Here we are, back in the world of Better Call Saul, where the themes of ethics and fraternal loyalty are firmly in the foreground. We learn a little more about Chuck’s specific medical condition, and perhaps some of the reasons for it, and Jimmy’s strange, conflicted motivation for aiding his brother. After last week’s episode, “Hero”, in which Jimmy made himself into a folk hero with a publicity stunt, he’s been getting more business, and thinks he has finally found his legal niche.
This is an episode fairly heavy on exposition and character interaction, rather than drawn-out scenes of plot development like the previous episodes, but five episodes in, it’s the sort of outing we as a viewer need at the moment, and it brings up some important questions. For example, what happens to Chuck? Something must happen. He clearly isn’t around for the Breaking Bad years, and Jimmy never mentions him. In this episode we get some rather dark hints to the answer to that and some other questions.
[Spoilers from here]
Let’s start with Chuck McGill, probably the single most interesting character in the whole show not named Jimmy. Last week, he donned his tinfoil cape and, superhero-like, dashed across the street to steal a newspaper and learn more about Jimmy’s escapades. He left $5 for the paper on his neighbour’s driveway (there are those pesky ethics again!), but it’s still a crime, and the police are called. Mistaking him for a meth addict (there’s some irony there), they subject him to the very worst kind of abuse someone with his electromagnetic hypersensitivity could image: a tasing. While recovering in the hospital, we get our first direct look at Chuck McGill vs Medical Science, and thanks to a very clever doctor (played by Clea DuVall), the exact nature of his disorder is revealed. By surreptitiously turning on a piece of electronic equipment in the hospital room (Jimmy shuts them all down to bring Chuck out of his taser-induced stupor), and noticing no change at all in Chuck’s demeanour, the doctor demonstrates to Jimmy that his brother’s condition is psychological. She strongly recommends that he be committed for psychiatric observation, which is no doubt a prudent and justified course of action. It’s made more complicated by the involvement of “HHM”, the law firm, which would be obliged to buy Chuck out if he were to be declared mentally incompetent, a much more expensive proposition than just keeping him “on leave” and paying him a pittance of support. In the end, Jimmy doesn’t give them the satisfaction and brings Chuck home against the doctor’s advice.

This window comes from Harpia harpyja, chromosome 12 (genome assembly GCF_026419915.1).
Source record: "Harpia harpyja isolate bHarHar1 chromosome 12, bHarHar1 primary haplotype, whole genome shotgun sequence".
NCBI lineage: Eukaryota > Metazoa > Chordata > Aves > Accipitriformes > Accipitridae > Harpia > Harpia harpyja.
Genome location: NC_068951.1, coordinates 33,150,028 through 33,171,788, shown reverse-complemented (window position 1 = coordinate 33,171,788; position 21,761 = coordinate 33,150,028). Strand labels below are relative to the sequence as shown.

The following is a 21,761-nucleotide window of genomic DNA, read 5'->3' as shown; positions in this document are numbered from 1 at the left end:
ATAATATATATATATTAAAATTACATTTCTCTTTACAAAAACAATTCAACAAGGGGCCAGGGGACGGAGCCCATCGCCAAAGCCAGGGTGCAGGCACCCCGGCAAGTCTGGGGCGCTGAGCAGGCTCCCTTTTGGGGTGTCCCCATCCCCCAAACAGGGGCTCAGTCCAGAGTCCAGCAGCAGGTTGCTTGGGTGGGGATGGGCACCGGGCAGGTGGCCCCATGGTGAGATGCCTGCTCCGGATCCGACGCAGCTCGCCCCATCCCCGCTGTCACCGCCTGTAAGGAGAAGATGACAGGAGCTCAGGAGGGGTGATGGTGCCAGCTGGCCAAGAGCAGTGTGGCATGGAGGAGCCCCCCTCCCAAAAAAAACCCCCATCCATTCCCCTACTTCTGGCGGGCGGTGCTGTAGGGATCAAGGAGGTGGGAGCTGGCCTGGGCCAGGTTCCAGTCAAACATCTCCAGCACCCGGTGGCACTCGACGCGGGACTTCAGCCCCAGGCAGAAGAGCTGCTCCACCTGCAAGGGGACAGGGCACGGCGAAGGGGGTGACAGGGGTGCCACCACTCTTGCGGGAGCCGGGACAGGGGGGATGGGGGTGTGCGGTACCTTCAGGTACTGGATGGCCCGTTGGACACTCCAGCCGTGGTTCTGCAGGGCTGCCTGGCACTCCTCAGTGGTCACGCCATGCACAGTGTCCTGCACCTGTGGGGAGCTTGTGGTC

Jimmy also, late in the episode, makes probably the most accurate diagnosis to date of the “root cause” of Chuck’s illness when he notices that his brother always gets worse when he does something morally problematic. While Chuck denies it, there’s a pattern there that Jimmy has long since noticed, and it’s not the most bizarre theory he’s had. The notion of Chuck literally being Jimmy’s moral barometer would be far too on the nose in a lesser show, but as always, the acting between Bob Odenkirk and Michael McKean utterly convinces.
In the course of the conversation, in fact, Jimmy refers to their shared past, calling himself “Slippin’ Jimmy”, possibly a reference to his con man days, and years spent “back in Cicero”. It’s probably a minor point, but worth mentioning: there’s no “Cicero”, New Mexico, and the most likely town is probably Cicero, Illinois, which fits in somewhat with the flashbacks we’ve seen. And then there’s the added poetic irony of referring to their home town by the name of the great Roman statesman, who had so much to say on the subject of ethics and civic responsibility. As a throwaway reference (it may add up to more than that), it’s a nice little touch.
The rest of the plot here follows Jimmy as he attempts to build on the momentum of his billboard stunt from the previous episode. Rather than bringing him the big-name, cash-rich clients he desires, Jimmy is faced with a string of crazies, like a whiskey-guzzling rancher who wants to secede from the United States and offers to pay Jimmy in his own nation’s currency, or a hapless inventor that invents the most disturbing toilet in the American southwest and doesn’t realize it. Finally, Jimmy notices that the elderly are a growing demographic in need of legal advice, so he watches “Matlock” and carefully designs a replica of Andy Griffiths’ suit. (He even copies some of the famous TV lawyer’s mannerisms.)
Hanging out in retirement homes, delivering jello and pudding with his name on the cups, Jimmy takes a big step towards Saul with this move. Helping old people write their Wills is one thing, but Chuck, the one person who knows Jimmy better than anyone else, is skeptical. He sees what’s happening to Jimmy, as he blends his old “Slippin’ Jimmy” persona into that of a lawyer and sees the beginnings of the lawyer-to-the-crooks, Saul Goodman. Perhaps that’s why Chuck isn’t in Breaking Bad, at least in terms of narrative and character: with each step towards Saul, Chuck gets sicker, and weaker. He’s a living embodiment of the moral trajectory of the show.